Monsanto Co. has scored a win for its genetically altered seed patents at the U.S. Court of Appeals for the Federal Circuit. The decision was also a victory for Wilmer Cutler Pickering Hale and Dorr, including leading appellate advocate Seth Waxman, the chairman of its appellate and Supreme Court practice group in Washington.
In a Sept. 21 unanimous ruling, the court denied a farmer’s right to replant seeds obtained from a grain elevator that weren’t sold under a Monsanto license agreement but contained Monsanto’s patented technology. It also tackled the concept of patent exhaustion, which is when a patent owner no longer owns the rights to a patented product because the owner has sold the item in an unrestricted sale.
In Monsanto Co. v. Bowman, the Federal Circuit upheld a September 2009 summary judgment ruling by Judge Richard Young of the Southern District of Indiana. That ruling found that Vernon Hugh Bowman infringed two patents owned by Monsanto, an agricultural biotechnology company, for genetically altered soybean seeds. Young awarded Monsanto $84,456.20.
The patents are for Roundup Ready soybean seeds, which resist herbicides such as Monsanto’s Roundup product. Crops grown from the seeds can withstand herbicide spraying, which makes it easier for the farmers to control weeds.
Growers who buy the patented seeds from Monsanto or its licensed producers must abide by an agreement barring them from selling the progeny of the licensed seeds, known as “second-generation seeds,” for planting.
The agreement does allow growers to sell second-generation seeds to local grain elevators as a commodity — such as for feed. Grain elevator operators sell commodity seeds, which are a mixture of undifferentiated seeds from many sources.
According to the opinion, Bowman, a grower in Knox County, Ind., bought some of Monsanto’s seed from licensee Pioneer Hi-Bred during the years 1999 through 2007.
In June 1999, Monsanto sent Bowman a letter notifying him of its patents covering the soybean seeds, which stated that the “[p]lanting of seed that is covered by a patent would be making the patented invention and using the patented invention.” In 2002, Pioneer required Bowman to sign Monsanto’s agreement. In accordance with the agreement, Bowman used the Monsanto seeds for the first crop of his growing season in 1999 through 2007, and he did not save seeds from those plants.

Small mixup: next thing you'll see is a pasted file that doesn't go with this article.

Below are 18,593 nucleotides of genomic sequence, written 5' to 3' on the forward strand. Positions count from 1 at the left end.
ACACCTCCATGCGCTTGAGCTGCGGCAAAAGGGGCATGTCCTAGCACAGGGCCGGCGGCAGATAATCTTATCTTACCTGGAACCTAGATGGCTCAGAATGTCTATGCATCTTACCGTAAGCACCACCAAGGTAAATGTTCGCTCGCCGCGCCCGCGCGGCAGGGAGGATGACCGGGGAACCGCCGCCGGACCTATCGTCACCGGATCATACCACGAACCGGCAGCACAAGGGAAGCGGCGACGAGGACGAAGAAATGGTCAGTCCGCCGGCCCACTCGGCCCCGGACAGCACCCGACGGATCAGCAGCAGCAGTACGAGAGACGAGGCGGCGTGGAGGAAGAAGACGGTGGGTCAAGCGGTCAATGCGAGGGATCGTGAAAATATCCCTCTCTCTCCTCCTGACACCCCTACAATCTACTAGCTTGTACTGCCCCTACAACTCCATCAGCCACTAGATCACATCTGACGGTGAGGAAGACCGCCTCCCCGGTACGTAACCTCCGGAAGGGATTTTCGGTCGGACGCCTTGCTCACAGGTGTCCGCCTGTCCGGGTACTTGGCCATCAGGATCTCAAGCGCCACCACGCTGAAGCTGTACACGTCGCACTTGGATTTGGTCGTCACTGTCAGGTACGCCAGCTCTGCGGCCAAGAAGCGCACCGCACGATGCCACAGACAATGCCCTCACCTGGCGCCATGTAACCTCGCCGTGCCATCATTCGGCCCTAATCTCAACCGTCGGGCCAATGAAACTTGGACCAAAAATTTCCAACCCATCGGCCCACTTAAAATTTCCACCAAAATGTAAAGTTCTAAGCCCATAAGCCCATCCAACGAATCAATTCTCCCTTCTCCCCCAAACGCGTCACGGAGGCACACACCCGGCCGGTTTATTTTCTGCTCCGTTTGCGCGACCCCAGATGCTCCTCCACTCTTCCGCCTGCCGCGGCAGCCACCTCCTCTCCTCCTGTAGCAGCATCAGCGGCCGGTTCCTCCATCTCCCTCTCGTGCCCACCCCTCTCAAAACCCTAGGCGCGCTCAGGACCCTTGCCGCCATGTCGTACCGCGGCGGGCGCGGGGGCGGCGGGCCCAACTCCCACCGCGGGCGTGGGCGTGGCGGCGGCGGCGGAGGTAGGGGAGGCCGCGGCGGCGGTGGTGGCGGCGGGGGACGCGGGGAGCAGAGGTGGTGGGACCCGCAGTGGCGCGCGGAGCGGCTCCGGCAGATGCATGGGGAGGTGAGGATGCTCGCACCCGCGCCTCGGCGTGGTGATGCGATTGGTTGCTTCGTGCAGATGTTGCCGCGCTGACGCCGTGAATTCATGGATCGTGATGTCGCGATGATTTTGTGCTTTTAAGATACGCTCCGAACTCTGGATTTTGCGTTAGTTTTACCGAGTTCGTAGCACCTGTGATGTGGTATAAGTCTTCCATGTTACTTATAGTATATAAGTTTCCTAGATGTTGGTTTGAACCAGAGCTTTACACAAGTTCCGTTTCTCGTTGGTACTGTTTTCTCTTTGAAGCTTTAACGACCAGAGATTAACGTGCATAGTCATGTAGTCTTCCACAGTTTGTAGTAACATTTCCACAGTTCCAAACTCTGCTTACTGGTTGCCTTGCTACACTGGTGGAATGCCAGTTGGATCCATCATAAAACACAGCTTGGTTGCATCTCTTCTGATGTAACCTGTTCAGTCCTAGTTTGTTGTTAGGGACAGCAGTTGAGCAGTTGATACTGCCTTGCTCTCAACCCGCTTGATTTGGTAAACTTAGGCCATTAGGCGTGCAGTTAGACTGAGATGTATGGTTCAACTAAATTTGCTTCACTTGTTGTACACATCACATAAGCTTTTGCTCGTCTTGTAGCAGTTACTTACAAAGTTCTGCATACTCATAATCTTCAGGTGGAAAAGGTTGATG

But Bowman also bought commodity seed from a local grain elevator to plant as a second crop in 1999. He saved seeds harvested from the second crop to replant second crops in later years, and continued to buy commodity seeds for each year’s second crop as needed.
Monsanto sued Bowman for patent infringement in October 2007 because the progeny of the commodity seeds contained its patented seed technology.
Judge Richard Linn authored the ruling, joined by judges William Bryson and Timothy Dyk.
The Federal Circuit agreed with the district court that patent exhaustion does not apply to Bowman’s second-crop plantings. “Even if Monsanto’s patent rights in the commodity seeds are exhausted, such a conclusion would be of no consequence because once a grower, like Bowman, plants the commodity seeds containing Monsanto’s Roundup Ready technology and the next generation of seed develops, the grower has created a newly infringing article,” Linn wrote.
The court found that while farmers like Bowman may use commodity seeds as feed or for other purposes, “they cannot ‘replicate’ Monsanto’s patented technology by planting it in the ground to create newly infringing genetic material, seeds, and plants.”
The decision is completely in line with long-standing precedent, said Waxman, one of the lawyers at Wilmer who represented Monsanto. “It underscores [that] meaningful patent protection for Monsanto’s self-replicating technology is essential to the advances in biotechnology that the overwhelming number of American farmers want,” Waxman said.
The ruling is an important protection for innovation, not just for Monsanto, Waxman said. “It’s [good for] anybody who is innovating and producing useful new inventions in the area of biotechnology generally and self-replicating biotechnology in particular.”
Lawyers at Thompson Coburn of St. Louis also represented Monsanto.
In a statement, Monsanto’s associate general counsel for litigation, Kyle McClain, said that the key issue in the case “was whether Monsanto’s intellectual property rights extend to second generation seeds.”
“The decision by the Federal Circuit Court of Appeals reaffirmed important intellectual property rights of significance to the entire agricultural biotechnology industry,” McClain said.
Mark Walters, a Seattle partner at Frommer Lawrence & Haug who argued for Bowman at the Federal Circuit, said he and his client are weighing their options, including filing a petition for an en banc re-hearing.
“We are disappointed that the decision follows the line of cases [that started with the Federal Circuit’s 1992 decision Mallinckrodt Inc. v. Medipart Inc.], which stand in conflict with over a century of Supreme Court law on patent exhaustion,” Walters said.
Mallinckrodt reversed a district court ruling that a patent holder’s restriction on reuse was unenforceable under the patent law.